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Endemic Areas and Geographic Speciation in Tropical American Ferns
Vol. 4, No. 3 (Dec., 1972), pp. 121-131
Published by: Association for Tropical Biology and Conservation
Stable URL: http://www.jstor.org/stable/2989774
Page Count: 11
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The species of continental tropical American ferns are concentrated in three primary geographic areas, the Mexican, the Andean and the Brazilian, and two secondary areas, the Central American and Guayanan. These regional centers contain about 90 percent of the continental fern flora, and about 60 percent of these species are endemics. The intervening areas between the centers are relatively poor in species and especially in endemics. The regional centers are distinctive floristic-geographic regions. Their location and environmental history have had a major role in the development of the tropical American fern flora by the processes of geographic speciation: regional isolation, long-distance migration, and peripheral divergence. The spores of ferns have a high dispersal capacity, but geographic isolation may be effective at distances within the dispersal range especially if enforced by ecological isolation. Speciation by peripheral divergence has been especially important in the development of the high numbers of species and endemics that characterize the primary regional centers.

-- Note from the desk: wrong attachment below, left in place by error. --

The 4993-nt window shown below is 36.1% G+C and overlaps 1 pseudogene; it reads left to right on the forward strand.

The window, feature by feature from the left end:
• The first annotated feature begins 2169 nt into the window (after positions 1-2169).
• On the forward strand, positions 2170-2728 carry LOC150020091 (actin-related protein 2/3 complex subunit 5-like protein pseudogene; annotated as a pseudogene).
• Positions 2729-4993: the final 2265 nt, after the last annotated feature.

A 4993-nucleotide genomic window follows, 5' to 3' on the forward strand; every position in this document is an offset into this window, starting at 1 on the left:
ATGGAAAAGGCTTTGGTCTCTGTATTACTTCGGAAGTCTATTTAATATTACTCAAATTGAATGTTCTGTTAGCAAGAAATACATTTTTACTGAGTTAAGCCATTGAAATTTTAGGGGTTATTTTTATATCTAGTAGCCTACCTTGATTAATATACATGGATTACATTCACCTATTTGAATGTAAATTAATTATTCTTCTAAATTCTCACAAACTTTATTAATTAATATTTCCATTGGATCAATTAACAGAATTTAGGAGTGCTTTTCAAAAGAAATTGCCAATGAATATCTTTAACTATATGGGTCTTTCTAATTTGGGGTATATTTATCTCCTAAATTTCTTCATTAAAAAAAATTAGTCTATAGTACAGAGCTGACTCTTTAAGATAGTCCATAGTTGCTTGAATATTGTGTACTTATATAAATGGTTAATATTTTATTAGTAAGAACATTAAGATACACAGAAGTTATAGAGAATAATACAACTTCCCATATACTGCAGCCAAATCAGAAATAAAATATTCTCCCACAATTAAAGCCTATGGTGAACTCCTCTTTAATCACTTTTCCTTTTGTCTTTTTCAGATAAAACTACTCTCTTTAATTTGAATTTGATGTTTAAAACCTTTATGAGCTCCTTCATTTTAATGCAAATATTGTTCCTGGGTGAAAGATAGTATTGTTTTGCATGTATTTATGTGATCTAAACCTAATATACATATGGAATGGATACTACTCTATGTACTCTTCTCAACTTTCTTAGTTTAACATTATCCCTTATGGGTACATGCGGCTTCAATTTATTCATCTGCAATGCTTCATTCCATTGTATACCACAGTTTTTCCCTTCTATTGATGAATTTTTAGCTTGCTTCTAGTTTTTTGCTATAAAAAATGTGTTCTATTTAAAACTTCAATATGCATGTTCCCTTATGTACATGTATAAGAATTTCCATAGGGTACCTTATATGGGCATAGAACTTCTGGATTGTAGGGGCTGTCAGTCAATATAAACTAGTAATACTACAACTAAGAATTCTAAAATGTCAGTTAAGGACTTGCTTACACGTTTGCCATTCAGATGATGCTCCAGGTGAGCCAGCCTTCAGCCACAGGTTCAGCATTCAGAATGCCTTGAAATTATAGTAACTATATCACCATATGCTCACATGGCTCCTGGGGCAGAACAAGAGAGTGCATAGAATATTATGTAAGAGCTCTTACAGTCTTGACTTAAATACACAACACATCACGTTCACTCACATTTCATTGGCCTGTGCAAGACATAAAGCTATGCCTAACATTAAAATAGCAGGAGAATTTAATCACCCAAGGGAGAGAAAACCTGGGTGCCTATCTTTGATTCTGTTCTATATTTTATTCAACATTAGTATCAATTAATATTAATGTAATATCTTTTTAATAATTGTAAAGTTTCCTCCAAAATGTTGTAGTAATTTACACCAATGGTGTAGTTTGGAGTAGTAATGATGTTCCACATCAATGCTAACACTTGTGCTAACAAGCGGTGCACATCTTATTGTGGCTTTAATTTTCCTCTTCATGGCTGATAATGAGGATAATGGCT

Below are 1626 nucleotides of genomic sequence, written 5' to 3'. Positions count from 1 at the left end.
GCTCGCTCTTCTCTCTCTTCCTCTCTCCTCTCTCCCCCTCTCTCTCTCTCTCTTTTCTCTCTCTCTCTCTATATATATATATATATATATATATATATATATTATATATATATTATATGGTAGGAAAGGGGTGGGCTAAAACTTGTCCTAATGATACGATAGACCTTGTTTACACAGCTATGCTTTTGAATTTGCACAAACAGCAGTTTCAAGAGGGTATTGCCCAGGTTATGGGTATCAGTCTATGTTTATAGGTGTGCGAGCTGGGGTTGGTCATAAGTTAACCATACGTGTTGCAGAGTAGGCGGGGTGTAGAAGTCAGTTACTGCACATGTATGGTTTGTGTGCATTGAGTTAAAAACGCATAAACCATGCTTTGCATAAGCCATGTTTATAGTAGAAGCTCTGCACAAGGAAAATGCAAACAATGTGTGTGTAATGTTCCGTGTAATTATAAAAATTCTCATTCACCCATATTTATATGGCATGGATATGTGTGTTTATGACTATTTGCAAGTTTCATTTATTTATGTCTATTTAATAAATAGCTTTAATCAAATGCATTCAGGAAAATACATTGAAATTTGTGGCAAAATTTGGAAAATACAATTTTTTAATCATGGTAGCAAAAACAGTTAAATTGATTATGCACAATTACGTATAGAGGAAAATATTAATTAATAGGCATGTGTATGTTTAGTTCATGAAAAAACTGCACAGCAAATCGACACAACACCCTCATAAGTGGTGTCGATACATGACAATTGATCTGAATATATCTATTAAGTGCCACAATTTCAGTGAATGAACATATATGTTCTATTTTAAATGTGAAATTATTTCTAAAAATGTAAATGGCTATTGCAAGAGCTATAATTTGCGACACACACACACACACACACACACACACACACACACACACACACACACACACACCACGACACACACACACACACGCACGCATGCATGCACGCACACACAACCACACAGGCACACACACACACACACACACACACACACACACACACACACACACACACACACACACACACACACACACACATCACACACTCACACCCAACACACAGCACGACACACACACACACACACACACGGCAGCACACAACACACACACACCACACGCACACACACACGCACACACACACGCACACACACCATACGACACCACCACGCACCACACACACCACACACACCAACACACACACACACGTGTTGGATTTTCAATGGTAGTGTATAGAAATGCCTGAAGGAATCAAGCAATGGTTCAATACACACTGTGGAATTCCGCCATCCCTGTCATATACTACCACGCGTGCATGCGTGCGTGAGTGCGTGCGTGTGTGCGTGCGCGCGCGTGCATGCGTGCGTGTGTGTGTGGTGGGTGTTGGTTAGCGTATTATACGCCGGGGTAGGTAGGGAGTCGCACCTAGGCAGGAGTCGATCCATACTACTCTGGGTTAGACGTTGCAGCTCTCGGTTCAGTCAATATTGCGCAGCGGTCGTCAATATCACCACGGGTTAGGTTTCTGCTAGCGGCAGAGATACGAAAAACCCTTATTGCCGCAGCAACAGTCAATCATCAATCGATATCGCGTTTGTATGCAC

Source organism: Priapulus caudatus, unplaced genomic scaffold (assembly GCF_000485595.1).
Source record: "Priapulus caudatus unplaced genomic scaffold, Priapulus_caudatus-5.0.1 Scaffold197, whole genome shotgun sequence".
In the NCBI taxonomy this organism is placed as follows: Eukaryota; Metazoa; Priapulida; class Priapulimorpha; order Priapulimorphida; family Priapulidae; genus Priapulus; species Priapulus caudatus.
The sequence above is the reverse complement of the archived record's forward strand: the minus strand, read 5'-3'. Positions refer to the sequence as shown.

Biotropica © 1972 Association for Tropical Biology and Conservation